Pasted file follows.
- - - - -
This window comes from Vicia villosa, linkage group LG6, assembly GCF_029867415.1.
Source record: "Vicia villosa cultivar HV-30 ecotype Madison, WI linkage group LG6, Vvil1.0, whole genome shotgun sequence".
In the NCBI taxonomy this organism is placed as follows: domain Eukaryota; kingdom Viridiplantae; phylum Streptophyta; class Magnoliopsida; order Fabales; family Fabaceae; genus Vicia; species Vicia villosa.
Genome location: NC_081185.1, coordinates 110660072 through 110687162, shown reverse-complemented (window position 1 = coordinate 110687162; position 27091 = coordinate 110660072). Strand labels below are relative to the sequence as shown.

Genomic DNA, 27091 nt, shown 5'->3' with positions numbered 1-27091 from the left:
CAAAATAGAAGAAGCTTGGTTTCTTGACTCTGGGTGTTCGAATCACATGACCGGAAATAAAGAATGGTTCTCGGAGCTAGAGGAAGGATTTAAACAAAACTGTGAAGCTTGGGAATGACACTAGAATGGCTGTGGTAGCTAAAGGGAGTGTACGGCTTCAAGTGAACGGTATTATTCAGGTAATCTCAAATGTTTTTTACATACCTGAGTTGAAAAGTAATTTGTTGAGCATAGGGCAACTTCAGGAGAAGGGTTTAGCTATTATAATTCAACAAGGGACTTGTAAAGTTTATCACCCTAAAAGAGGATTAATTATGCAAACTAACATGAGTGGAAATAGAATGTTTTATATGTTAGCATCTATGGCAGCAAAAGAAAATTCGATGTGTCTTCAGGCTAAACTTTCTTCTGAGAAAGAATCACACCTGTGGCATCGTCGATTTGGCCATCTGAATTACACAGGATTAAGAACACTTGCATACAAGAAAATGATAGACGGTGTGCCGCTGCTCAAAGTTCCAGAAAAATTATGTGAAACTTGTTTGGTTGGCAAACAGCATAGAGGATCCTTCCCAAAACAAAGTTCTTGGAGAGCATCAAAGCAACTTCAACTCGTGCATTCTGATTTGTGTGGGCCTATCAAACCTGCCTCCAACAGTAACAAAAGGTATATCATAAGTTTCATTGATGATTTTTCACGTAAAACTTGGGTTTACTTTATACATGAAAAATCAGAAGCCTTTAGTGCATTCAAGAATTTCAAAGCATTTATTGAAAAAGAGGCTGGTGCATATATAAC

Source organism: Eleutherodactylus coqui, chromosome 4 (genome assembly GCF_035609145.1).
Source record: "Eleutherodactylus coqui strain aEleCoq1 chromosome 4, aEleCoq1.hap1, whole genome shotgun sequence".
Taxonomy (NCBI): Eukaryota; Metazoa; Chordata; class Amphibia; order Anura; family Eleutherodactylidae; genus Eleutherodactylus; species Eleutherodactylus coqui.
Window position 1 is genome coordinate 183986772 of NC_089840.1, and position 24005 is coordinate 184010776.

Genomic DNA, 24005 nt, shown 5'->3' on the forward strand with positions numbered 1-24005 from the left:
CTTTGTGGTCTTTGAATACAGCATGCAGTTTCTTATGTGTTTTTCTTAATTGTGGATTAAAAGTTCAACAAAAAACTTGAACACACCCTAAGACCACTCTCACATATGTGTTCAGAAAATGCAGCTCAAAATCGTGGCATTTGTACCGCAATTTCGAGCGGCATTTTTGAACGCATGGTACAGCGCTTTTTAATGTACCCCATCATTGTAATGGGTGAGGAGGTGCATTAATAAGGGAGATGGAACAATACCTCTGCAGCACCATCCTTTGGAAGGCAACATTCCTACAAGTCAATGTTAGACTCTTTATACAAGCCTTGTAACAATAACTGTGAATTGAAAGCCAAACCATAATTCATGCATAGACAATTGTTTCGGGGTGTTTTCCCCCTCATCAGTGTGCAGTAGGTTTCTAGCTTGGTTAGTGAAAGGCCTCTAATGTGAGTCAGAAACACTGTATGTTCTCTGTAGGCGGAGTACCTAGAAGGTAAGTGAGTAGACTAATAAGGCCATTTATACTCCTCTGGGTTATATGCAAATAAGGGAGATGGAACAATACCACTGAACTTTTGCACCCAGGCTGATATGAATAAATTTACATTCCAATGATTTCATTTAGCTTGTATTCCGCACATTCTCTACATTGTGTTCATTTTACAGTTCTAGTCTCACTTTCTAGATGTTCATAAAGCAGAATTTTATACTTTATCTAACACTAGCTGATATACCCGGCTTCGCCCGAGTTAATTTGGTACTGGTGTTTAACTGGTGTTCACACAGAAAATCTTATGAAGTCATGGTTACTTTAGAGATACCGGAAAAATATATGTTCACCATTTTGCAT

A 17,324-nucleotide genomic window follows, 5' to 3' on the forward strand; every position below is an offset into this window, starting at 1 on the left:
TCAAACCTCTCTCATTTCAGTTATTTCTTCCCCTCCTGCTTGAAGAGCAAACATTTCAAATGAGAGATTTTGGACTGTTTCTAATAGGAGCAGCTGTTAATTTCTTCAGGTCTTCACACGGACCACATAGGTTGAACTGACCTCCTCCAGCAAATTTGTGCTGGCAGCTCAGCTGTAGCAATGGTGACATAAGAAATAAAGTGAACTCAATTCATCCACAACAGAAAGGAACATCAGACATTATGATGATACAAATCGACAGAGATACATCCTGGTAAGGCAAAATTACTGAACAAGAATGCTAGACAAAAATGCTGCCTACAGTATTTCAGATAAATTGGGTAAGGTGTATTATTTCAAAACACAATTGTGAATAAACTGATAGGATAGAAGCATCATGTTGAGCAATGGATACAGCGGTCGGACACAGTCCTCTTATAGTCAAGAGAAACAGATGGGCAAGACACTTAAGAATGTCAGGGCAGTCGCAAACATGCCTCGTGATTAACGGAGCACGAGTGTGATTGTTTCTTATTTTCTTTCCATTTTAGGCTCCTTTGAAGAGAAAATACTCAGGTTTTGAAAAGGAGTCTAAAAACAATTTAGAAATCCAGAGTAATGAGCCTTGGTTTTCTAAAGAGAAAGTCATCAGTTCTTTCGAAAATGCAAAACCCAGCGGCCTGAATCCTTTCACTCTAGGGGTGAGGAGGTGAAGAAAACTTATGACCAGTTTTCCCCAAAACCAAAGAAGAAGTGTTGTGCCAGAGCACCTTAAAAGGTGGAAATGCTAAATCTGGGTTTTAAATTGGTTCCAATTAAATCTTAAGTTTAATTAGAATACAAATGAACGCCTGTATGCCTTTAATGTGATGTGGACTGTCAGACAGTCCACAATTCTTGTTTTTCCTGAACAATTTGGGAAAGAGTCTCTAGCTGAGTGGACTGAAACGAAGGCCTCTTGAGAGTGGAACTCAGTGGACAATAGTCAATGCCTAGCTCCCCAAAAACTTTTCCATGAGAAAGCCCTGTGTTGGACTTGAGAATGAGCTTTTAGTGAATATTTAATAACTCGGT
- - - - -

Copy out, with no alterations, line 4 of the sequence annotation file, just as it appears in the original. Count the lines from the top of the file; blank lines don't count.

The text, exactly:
Genome location: NC_081185.1, coordinates 110660072 through 110687162, shown reverse-complemented (window position 1 = coordinate 110687162; position 27091 = coordinate 110660072). Strand labels below are relative to the sequence as shown.